“You must look on the first lesson you have with your pupils in every class as outstandingly important.” Thus Steiner begins Day Four of his midday lectures to the teachers in the first Waldorf School (collected in Practical Advice to Teachers). This lecture on day four of the Teacher’s Seminar is full of “suggested conversations” to have with children at the beginning of the school year. Consider these tips on the first day of lessons.
How can we apply these ideas at home? Steiner says do not follow the latest ideas, but design our plans with the children’s development in mind. And let them do something skillful with their hands right in the very first lesson!
The purpose of these welcoming conversations is twofold: to draw the children’s attention to why they have come to school – or to lessons — and to instill in them respect and admiration for adults and what adults can do.
Steiner calls these “suggested conversations” to have with the children on the first day of school.
“So you have come to school, and now I am going to tell you why you have come to school. You have come to school in order to learn something. You have no idea of all the things you will be learning in school, but there will be all sorts of things that you will have to learn. Why will you have to learn all sorts of different things in school? Well, you have no doubt met some adults, some grown-up people, and you must have noticed that they can do something that you cannot do. And so that one day you will also be able to do what the grown-ups can do is the reason why you are here. One day you will be able to do something that you cannot do yet.
You can’t read yet, but you will learn to read and when you have learnt how to do it you will also be able to take the books and learn from them what the grown-ups can learn from them. Grown-ups can write letters to each other, in fact they can write down anything they like. Later on you will also be able to write letters, for as well as learning to read you will also learn to write. As well as reading and writing, grown-ups can also do sums. You don’t yet know what doing sums means. But you have to be able to do sums when you go out into life, for instance if you want to buy something to eat or to wear, or if you want to make something to wear.
Look at yourselves! You have two hands, a left one and a right one. These hands are for working, you can do all kinds of things with them.
Now I am going to do this (Steiner draws a straight line and curve on the board). And now you can take your hands and do it too.”
Steiner very much urged the teachers to “bring in the fullness of life” and not just games or activities artificially constructed for school. He asked the teachers this question: How, then, can we really work effectively, particularly in the forming of the will right from the start?
The examples he gives begin with drawing, then painting, then music. Use the hands and ears before handwriting and then reading, he urges. This is the day where Steiner introduces the straight and the curved lines as the drawing lesson, and he explains the importance of hearing and seeing and speaking of beautiful things.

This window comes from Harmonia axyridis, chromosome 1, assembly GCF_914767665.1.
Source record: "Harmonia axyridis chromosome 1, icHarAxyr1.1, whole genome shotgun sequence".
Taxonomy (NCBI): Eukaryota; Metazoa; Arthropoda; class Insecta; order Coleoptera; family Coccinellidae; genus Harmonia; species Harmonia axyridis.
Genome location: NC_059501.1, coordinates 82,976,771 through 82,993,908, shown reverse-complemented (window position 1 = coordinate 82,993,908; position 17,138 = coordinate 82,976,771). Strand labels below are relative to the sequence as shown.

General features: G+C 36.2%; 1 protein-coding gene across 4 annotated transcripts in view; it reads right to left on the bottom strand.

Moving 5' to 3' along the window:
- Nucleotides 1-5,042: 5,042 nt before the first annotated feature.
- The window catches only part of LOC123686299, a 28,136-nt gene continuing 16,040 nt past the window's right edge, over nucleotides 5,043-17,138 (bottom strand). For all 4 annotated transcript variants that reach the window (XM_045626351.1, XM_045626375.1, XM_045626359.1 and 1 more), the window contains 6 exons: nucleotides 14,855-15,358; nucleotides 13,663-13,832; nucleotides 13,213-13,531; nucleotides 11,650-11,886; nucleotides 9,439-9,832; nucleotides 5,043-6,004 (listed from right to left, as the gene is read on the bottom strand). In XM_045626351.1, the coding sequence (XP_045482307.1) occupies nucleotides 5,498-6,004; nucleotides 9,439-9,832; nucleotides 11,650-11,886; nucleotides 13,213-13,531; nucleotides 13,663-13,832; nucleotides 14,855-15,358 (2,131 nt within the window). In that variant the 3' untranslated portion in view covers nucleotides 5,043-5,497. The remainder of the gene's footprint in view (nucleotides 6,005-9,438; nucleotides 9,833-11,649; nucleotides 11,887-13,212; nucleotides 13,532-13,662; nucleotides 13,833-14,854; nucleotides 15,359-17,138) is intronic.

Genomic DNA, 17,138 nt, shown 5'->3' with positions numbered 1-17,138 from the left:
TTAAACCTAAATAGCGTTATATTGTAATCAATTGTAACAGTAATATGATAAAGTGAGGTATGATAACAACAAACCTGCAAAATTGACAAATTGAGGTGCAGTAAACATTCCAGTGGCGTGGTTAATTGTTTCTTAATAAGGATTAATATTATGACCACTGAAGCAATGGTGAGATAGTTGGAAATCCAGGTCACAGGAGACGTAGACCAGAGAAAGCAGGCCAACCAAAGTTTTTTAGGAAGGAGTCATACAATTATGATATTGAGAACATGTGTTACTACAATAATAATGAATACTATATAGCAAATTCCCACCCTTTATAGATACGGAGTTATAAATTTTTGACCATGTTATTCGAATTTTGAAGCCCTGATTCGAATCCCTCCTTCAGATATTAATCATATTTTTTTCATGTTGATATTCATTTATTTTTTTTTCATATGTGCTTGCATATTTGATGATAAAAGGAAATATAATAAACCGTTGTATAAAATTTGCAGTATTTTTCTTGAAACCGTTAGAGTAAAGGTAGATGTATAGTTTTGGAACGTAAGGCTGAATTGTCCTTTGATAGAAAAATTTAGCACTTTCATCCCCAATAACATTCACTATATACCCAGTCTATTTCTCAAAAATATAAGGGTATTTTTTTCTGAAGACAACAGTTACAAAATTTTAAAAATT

His key points of method are this:
- Take it as slowly as possible! (Steiner’s example: If you let each child come up to the blackboard and draw what you drew, this will take time!) Give time for experiences to settle in.
- Use the principle of repetition (and draw something similar the next day, asking the children what it is).
- “Do not present the children directly with what you want to teach them; instead you leave them for a while in a state of expectation.”
- The feeling of concordance of notes and beautiful pictures…”These things, and not the letters of the alphabet, are the starting points for the early lessons.”
The key is strengthening the will, so that children can grow up to make positive contributions and help make the world a better place. Lovely words to think about as we begin crafting our plans for next year.
Over my years of homeschooling, I have loved finding ways of making that first day or week special, with favorite muffins or coffee cake for breakfast, new supplies given as gifts, a special ceremony, or a picnic.
Have you ever read Miss Rumphius? If not, find a copy. It’s oh so lovely and all about growing up to make the world a more beautiful place! Here’s an idea for an annual ritual: read Miss Rumphius aloud to your children at your first day of school picnic every year!
How will you begin your first day and week of lessons?
The Steiner Cafe is a place to explore and reflect on the lectures that Rudolf Steiner gave at the Teacher’s Seminar in 1919, the very first Waldorf teacher training. Each month here, we ponder one day of the seminar.
To read reflections on previous lectures, check out The Steiner Cafe page.
These lectures are published in three books; the morning lectures in The Foundations of Human Experience; later morning lectures in Practical Advice to Teachers; and afternoon lectures in Discussions with Teachers. We invite you to pick up the books and read along.
If you prefer, you can read online at www.rsarchive.org, or listen at www.rudolfsteineraudio.com. Or, just meet us here each Thursday or Friday at The Steiner Cafe for some lively discussion. Lot’s of options! Hope you’ll join us.